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on 16 December 2017
Christmas
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on 24 June 2015
An excellent CD.The price (1p) unbelievable.
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on 21 March 2013
These are must-hear choral works of Benjamin Britten. Recommended, especially for listeners coming to Britten's work for the first time in the composer's anniversary year.
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on 31 October 2014
Very good recording
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on 26 June 2014
Always a difficult Suffolk composer to read and sometimes listen to, it is nevertheless a good mixture of his works.
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on 21 October 2015
Well sung, but the sound engineering leaves the quiet passages too quiet, so you have to keep altering the volume.
One person found this helpful
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on 24 August 2003
Benjamin Britten ads to the tradition of English choral music with his inventive genius in these lovely pieces, sung so beautifully by the Choir of St. John's College in Cambridge, which consists of 16 choristers and 14 choral students, led since 1991 by Christopher Robinson, and with Iain Farrington on organ.
The first work, "Rejoice in the Lamb" was commissioned in 1943, and uses the 18th century poems of Christopher Smart, who was considered insane in his lifetime. The words have a childlike wonder to them, and praise God's creation in everything from flowers to a mouse, who is "a creature of great personal valour"; my favorite is "I will consider my Cat Jeoffrey", and both text and music in this composition are enchanting.
"Te Deum", from 1934, was according to the liner notes the first of Britten's works to be published. "Jubilate Deo" is a short piece from 1961, and "Antiphon" (1956), is one of my favorites, a conversation between men and angels. "Hymn to the Virgin" was composed in 1930, when Britten was only seventeen. "Festival Te Deum" ( 1944) is another terrific selection, melodic and powerful.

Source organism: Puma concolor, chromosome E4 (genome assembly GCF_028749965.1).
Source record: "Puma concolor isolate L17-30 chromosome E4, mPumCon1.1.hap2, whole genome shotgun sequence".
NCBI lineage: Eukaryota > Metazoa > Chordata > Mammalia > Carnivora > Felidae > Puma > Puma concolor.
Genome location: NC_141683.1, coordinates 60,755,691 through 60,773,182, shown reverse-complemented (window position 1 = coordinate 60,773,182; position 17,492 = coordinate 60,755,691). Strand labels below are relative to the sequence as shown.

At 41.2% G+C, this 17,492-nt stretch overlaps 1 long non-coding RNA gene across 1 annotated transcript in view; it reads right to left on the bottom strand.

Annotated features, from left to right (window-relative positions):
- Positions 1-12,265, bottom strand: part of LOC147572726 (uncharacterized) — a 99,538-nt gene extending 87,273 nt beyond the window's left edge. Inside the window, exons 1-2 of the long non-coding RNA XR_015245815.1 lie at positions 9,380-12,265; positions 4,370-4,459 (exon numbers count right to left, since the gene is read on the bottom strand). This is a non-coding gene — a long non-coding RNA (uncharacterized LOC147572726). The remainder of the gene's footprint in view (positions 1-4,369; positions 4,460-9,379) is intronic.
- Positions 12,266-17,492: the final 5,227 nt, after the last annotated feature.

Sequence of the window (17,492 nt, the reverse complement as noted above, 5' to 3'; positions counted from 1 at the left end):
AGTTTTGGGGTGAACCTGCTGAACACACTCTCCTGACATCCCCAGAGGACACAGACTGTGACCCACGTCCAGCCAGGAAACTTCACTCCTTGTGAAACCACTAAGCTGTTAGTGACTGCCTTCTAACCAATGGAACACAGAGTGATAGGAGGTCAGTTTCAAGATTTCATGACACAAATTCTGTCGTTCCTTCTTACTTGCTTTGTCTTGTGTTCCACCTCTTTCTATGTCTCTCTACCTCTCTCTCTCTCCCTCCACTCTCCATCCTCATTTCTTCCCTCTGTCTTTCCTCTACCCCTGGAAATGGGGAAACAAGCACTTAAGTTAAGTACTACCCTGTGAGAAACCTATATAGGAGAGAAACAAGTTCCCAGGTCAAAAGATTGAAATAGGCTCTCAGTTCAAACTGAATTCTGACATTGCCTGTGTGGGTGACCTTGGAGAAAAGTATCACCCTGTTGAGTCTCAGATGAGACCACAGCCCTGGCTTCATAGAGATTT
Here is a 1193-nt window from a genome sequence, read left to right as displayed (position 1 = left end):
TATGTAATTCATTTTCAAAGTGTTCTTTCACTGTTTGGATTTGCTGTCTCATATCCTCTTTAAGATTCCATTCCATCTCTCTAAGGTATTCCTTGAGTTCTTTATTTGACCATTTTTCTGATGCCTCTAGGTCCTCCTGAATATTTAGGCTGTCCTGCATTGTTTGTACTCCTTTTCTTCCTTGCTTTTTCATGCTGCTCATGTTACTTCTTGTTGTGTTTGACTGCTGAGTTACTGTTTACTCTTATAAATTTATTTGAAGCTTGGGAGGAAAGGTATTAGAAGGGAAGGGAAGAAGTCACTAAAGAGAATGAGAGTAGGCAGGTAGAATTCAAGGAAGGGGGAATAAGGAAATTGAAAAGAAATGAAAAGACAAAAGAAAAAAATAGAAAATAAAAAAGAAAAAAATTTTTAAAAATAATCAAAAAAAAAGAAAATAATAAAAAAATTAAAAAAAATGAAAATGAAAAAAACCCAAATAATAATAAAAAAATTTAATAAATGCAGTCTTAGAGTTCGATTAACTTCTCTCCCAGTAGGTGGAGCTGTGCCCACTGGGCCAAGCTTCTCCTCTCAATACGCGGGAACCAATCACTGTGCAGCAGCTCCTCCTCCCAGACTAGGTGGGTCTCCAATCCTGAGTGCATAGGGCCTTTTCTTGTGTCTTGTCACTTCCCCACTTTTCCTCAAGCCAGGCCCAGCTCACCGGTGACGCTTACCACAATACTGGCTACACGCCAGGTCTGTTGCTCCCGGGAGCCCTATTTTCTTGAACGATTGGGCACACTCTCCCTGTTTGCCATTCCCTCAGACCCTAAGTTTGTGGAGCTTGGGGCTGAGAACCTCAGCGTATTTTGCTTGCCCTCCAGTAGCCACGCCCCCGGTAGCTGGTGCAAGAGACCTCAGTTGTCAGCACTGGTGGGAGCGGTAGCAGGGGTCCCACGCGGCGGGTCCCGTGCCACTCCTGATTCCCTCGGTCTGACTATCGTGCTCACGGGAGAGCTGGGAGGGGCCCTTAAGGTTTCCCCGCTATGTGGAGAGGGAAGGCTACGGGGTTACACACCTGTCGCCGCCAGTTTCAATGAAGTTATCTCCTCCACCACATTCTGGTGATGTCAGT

"Missa Brevis" (1959), has some outstanding vocal work, and perhaps among all these pieces, shows Britten's creativity at its best, and would be my choice if I could only pick one work from this CD. It is followed by "Hymn to St. Peter" (1955), and "A Hymn of Saint Columba" (1962), and Britten's only piece for organ solo, "Prelude and Fugue on a theme of Vittoria" (1946).
Fitting for Britten, who was born on St. Cecilia's day, the final piece is "Hymn to St. Cecilia". It was written during the early 40's, using the sad, reflective words of W.H. Auden, which are full of conflict, and the final resolution of "Translated daughter, come down and startle, Composing mortals with immortal fire".
This CD is interesting for admirers of Britten, as it spans over three decades of his choral compositions, and the performance is splendid. Recorded in 1999 in St. John's College Chapel, the sound is excellent, and total time 73:48
32 people found this helpful
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on 9 March 2001
This is an absolutely stunning recording of some fantastic pieces. Benjamin Britten has set some more obscure texts, for example Rejoice in the Lamb, which is the first recording on this CD. The text was written by someone who was in a mental assylum and this comes across quite clearly in Britten's very apt and involving music. Many choirs have performed at least one of these works and it is refreshing to hear them sung to such a high standard which just leaves you wanting more. Definitely worth buying, even just for Rejoice in the Lamb.
25 people found this helpful
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on 10 January 2008
This is a really lovely recording - the singing is sublime, the music is wonderful, tuneful but eccentrically Britten.
3 people found this helpful
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on 7 March 2007
I can't recommend this disc too highly, I've had it for a few years now and still get enormous pleasure from both the music and the quality of the singing. A true celebration of Ben's work and of the English Choral tradition and all for a fiver!

Actually if you have not been there try and get to Aldbrough, you get a real incite into the man and the music and it's a truly lovely place (pop over to the Snape Maltings and you may get lucky and hear some of his music). No problem during the festival of course, but then you can't get the accommodation. Anyway buy this disc.
8 people found this helpful
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